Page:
One of the most powerful experiences schools can offer students is to take them out of their comfort zones, to have them experience the lives of others first-hand.
Some offer street retreats, giving students a chance to work among the homeless or marginalised. Others offer immersion experiences, where students spend time in a community in remote Australia or overseas.
How do these experiences bring students closer to God? We asked schools to send in some reflections from students and teachers who have gone on immersion experiences this year.
Nine Year 11 students travelled from St Joseph’s College, Echuca, Victoria, to East Timor earlier this year, visiting communities and schools in the Aileu District.
One student wrote: “The most significant event for me was the day we went to the Catholic high school, St Peter and Paul’s College. At the school we taught our own classes to kids around our age. It was intimidating walking into a classroom packed with people who spoke little English. However the atmosphere of the classroom by the end was filled with laughing, music and smiles.”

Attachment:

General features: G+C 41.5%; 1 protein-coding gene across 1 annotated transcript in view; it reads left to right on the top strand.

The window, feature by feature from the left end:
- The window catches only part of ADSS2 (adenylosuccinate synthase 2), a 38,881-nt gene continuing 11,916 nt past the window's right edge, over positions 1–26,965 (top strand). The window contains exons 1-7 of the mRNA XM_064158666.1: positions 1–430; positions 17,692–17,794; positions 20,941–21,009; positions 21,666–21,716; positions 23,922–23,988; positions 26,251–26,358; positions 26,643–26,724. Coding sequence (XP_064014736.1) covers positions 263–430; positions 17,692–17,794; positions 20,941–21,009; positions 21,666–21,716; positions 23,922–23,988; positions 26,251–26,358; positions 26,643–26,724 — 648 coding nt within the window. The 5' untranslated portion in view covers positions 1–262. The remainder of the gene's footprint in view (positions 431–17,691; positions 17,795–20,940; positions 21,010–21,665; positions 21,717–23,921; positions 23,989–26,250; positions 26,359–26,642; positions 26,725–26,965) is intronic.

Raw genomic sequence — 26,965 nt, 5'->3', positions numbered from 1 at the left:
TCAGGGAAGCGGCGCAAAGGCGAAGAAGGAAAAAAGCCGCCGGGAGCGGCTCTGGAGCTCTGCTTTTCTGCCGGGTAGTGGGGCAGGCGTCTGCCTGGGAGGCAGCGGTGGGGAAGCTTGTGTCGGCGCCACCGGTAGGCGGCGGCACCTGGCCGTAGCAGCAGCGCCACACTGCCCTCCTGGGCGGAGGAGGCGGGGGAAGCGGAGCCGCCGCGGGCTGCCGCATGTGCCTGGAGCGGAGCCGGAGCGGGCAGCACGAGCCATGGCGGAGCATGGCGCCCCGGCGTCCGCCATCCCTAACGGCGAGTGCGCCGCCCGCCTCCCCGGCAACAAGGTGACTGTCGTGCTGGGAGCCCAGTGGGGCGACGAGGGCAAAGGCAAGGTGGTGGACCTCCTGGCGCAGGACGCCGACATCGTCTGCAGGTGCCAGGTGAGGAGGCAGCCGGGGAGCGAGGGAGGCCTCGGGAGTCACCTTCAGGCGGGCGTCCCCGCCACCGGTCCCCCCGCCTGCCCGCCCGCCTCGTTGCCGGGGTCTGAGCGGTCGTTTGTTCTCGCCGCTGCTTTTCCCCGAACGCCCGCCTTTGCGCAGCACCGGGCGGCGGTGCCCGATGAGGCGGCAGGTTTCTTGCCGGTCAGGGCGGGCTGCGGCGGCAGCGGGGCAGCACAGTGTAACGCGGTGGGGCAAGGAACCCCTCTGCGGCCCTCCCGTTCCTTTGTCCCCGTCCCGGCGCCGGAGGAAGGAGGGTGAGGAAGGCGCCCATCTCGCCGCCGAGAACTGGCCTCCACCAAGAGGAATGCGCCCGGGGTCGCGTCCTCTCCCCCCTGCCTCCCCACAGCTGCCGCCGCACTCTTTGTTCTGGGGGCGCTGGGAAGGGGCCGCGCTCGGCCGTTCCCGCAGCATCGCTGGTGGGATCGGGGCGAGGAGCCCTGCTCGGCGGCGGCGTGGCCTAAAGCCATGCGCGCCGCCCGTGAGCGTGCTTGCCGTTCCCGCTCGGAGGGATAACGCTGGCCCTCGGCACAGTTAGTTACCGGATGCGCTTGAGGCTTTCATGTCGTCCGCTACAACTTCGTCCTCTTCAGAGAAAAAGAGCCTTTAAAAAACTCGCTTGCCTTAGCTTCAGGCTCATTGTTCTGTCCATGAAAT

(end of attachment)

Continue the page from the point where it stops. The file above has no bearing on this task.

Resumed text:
From St Patrick’s College, Shorncliffe, Queensland, a group of students travelled to India for four weeks, visiting a number of programs and getting an insight into the lives of people living on the margins.
"St Beatrice School was built for the children of leper families who would not be allowed to attend other schools. However, in recent years, the quality of education at St Beatrice was so great that many other children, not from the leper colony, are also attending it.”
Lessons in living (Australian Catholics)